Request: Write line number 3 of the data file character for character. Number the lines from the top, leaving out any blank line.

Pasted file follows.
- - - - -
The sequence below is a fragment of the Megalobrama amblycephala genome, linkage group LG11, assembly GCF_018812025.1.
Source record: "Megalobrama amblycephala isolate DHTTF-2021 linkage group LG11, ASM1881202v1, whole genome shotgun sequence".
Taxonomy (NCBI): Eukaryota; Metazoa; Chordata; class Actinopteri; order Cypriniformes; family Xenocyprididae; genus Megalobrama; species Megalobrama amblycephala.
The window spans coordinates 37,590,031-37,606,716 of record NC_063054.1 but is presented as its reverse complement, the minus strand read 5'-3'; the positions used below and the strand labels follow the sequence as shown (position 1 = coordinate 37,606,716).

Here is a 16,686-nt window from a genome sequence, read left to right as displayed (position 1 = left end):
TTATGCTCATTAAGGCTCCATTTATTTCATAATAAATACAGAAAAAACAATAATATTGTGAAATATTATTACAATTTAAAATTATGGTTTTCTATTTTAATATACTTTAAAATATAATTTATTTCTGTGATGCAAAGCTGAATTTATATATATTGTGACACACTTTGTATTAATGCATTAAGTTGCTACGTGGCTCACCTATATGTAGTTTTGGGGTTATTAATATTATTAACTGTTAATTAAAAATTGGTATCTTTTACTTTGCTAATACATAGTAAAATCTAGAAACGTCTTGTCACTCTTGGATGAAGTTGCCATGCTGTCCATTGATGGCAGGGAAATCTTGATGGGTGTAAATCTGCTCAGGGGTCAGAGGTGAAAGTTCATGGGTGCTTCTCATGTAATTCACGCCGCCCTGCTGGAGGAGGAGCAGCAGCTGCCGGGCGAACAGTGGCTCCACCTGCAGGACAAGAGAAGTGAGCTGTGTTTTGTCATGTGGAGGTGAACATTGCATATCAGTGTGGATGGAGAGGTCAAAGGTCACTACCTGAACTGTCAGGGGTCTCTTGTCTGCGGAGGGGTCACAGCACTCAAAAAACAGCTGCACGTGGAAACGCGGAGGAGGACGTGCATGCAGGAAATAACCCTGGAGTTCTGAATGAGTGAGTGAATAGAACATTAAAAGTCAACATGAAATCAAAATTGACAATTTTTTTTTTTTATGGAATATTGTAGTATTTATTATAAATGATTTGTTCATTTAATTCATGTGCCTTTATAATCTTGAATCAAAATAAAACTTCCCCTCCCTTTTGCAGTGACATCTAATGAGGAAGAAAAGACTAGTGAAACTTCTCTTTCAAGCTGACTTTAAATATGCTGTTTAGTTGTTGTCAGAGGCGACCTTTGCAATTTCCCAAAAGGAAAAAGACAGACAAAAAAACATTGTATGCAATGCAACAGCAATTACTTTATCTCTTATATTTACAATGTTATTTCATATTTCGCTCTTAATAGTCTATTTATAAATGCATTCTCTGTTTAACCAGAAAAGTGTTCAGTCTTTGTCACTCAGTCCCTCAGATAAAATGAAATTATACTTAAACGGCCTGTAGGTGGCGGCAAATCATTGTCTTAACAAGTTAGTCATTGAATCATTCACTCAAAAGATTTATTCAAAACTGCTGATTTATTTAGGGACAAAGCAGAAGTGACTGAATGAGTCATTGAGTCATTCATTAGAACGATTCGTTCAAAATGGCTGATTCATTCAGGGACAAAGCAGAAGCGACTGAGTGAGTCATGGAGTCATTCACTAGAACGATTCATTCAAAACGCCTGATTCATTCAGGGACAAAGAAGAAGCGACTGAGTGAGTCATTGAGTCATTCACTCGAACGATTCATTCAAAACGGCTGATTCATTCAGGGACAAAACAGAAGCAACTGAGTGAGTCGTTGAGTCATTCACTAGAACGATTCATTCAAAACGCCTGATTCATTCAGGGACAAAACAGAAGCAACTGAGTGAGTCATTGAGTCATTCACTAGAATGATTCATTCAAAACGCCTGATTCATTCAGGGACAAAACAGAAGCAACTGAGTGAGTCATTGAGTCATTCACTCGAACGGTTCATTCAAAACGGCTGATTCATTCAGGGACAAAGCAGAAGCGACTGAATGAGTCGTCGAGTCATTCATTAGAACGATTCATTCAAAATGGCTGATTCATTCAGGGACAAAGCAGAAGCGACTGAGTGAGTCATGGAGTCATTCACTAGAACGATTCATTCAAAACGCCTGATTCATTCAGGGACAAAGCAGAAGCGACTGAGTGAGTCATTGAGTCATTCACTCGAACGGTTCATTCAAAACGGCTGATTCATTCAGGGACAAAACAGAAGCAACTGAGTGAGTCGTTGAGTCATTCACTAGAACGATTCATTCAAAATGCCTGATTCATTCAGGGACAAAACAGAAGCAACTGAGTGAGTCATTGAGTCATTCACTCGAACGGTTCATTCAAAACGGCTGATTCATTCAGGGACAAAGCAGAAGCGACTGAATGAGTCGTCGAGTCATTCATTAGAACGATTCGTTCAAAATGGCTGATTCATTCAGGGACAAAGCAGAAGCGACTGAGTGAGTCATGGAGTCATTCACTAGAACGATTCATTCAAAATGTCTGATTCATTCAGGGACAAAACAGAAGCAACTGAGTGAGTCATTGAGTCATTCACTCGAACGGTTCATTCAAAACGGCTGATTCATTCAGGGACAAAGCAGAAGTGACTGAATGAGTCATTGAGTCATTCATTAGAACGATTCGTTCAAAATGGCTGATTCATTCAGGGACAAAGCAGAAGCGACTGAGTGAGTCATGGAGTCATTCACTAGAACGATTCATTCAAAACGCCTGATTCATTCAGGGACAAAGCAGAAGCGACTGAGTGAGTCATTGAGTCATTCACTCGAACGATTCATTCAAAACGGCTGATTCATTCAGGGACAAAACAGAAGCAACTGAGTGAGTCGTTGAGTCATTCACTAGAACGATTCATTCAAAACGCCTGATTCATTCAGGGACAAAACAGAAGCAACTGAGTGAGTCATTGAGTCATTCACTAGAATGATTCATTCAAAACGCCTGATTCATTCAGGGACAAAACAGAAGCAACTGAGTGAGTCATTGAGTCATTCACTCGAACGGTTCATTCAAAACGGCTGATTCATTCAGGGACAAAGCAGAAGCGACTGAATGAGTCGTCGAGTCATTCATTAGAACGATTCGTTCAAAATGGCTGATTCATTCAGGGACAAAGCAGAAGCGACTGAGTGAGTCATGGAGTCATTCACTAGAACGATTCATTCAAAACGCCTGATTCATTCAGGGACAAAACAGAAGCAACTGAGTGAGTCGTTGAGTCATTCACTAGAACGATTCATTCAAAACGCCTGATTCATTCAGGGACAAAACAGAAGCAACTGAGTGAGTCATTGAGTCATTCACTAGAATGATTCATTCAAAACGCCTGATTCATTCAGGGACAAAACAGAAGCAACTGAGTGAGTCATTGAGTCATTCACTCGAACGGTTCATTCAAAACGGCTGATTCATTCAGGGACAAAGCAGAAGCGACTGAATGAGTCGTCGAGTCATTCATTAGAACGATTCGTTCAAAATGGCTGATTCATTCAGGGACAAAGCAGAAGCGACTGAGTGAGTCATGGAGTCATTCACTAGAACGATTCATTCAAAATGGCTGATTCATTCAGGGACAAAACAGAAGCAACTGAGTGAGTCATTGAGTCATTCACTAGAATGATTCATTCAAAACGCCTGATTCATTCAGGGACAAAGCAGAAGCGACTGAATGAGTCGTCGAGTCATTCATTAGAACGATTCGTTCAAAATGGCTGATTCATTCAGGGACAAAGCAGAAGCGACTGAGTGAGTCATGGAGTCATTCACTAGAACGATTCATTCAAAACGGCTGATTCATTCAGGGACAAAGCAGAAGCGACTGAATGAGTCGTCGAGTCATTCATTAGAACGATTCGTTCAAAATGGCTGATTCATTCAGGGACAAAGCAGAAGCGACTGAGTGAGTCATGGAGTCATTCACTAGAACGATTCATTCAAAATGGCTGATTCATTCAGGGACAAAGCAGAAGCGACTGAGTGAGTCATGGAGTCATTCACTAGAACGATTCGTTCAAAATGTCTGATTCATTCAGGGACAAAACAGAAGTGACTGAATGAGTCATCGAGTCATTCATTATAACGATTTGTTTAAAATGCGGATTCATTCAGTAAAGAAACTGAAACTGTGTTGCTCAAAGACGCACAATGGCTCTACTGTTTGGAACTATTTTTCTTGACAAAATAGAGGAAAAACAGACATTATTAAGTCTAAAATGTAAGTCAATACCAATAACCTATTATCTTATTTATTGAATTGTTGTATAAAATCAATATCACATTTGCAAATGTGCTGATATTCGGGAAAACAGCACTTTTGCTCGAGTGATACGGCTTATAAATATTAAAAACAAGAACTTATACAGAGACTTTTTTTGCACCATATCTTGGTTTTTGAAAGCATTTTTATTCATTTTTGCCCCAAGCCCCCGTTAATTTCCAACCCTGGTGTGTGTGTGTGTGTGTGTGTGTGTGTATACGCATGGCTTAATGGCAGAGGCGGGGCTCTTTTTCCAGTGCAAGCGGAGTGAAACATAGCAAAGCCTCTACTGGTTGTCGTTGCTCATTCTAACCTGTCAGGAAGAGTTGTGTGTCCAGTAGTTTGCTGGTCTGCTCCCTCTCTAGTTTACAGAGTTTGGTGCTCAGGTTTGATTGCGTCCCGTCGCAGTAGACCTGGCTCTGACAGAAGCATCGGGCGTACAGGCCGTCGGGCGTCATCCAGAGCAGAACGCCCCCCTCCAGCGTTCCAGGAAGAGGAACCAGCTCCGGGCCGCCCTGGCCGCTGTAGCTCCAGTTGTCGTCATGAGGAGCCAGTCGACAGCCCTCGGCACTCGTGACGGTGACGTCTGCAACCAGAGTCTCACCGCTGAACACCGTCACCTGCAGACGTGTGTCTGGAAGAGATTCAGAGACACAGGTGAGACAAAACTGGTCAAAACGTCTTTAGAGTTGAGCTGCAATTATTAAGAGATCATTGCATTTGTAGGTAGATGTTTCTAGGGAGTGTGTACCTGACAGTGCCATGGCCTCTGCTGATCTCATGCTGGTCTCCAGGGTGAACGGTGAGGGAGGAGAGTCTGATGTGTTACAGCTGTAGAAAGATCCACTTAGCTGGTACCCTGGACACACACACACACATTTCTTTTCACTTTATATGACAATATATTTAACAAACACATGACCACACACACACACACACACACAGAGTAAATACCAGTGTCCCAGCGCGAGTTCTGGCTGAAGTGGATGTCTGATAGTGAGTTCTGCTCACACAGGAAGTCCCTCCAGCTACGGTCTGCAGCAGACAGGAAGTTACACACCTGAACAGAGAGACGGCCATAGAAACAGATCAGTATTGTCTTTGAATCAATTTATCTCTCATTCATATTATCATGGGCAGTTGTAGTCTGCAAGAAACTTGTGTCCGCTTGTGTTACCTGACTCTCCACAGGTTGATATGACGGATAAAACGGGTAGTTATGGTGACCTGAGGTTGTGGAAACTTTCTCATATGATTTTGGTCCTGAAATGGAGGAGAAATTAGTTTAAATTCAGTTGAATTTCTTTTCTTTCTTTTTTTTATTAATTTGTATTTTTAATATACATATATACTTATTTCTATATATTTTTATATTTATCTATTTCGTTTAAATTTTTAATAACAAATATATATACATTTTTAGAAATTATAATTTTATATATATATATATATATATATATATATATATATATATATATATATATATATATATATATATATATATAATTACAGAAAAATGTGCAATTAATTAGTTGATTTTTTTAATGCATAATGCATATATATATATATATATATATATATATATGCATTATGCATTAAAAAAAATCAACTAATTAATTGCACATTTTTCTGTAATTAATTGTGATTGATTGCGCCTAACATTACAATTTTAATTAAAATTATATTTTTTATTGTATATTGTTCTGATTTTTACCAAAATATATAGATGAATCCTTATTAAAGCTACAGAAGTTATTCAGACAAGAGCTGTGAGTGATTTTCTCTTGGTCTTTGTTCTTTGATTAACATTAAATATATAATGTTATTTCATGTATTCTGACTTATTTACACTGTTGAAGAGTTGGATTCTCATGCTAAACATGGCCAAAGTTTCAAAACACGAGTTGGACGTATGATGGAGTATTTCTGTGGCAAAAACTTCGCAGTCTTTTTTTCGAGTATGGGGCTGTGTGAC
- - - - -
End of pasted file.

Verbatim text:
Taxonomy (NCBI): Eukaryota; Metazoa; Chordata; class Actinopteri; order Cypriniformes; family Xenocyprididae; genus Megalobrama; species Megalobrama amblycephala.